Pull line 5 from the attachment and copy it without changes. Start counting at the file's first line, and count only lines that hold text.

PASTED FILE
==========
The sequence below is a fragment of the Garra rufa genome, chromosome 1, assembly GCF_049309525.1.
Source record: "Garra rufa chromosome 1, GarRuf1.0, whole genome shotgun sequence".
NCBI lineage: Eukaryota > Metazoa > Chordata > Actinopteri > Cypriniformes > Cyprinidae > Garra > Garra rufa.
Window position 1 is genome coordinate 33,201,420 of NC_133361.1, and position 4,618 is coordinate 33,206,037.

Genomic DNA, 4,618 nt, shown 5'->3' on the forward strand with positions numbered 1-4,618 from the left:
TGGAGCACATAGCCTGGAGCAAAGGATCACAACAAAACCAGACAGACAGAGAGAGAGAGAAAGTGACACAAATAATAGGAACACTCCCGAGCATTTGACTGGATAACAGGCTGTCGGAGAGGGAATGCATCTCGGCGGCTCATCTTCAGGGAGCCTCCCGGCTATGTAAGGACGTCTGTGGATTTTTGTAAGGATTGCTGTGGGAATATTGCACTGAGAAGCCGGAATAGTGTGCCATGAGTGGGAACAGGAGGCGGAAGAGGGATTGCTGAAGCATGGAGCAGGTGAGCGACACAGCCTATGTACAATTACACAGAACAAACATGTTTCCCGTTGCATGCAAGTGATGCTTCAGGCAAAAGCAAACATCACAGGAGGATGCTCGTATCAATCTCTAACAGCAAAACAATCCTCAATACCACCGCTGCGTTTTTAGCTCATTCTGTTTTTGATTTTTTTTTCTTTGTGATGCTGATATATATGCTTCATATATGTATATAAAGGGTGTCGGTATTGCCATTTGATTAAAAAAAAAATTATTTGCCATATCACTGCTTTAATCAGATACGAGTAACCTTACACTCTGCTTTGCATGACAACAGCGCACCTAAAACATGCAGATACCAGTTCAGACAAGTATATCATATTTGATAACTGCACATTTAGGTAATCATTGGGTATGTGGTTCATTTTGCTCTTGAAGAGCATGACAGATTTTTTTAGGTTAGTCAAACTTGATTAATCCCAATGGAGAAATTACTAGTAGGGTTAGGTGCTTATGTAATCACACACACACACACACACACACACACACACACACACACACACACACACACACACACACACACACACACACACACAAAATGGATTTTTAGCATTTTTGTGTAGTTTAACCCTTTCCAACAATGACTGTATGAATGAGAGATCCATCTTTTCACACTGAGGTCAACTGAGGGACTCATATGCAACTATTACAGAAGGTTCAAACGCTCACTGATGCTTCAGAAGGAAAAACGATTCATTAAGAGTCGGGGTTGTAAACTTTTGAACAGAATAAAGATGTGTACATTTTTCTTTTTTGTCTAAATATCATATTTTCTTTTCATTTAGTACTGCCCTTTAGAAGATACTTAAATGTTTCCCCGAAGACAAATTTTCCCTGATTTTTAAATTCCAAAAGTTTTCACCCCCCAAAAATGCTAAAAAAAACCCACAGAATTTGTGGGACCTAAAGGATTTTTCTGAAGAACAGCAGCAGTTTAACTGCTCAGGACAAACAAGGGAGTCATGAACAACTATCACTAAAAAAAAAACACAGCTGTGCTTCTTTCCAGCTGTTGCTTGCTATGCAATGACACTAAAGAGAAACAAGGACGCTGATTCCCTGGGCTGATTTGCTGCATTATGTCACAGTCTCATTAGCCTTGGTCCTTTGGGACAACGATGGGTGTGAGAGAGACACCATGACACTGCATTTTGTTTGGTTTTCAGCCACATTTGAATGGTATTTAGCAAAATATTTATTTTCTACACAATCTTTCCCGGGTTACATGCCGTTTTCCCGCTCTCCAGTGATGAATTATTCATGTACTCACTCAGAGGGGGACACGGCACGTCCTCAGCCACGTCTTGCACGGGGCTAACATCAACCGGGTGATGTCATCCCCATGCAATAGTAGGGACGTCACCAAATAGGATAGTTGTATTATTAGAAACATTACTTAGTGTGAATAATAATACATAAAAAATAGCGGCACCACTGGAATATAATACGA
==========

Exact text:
Genomic DNA, 4,618 nt, shown 5'->3' on the forward strand with positions numbered 1-4,618 from the left: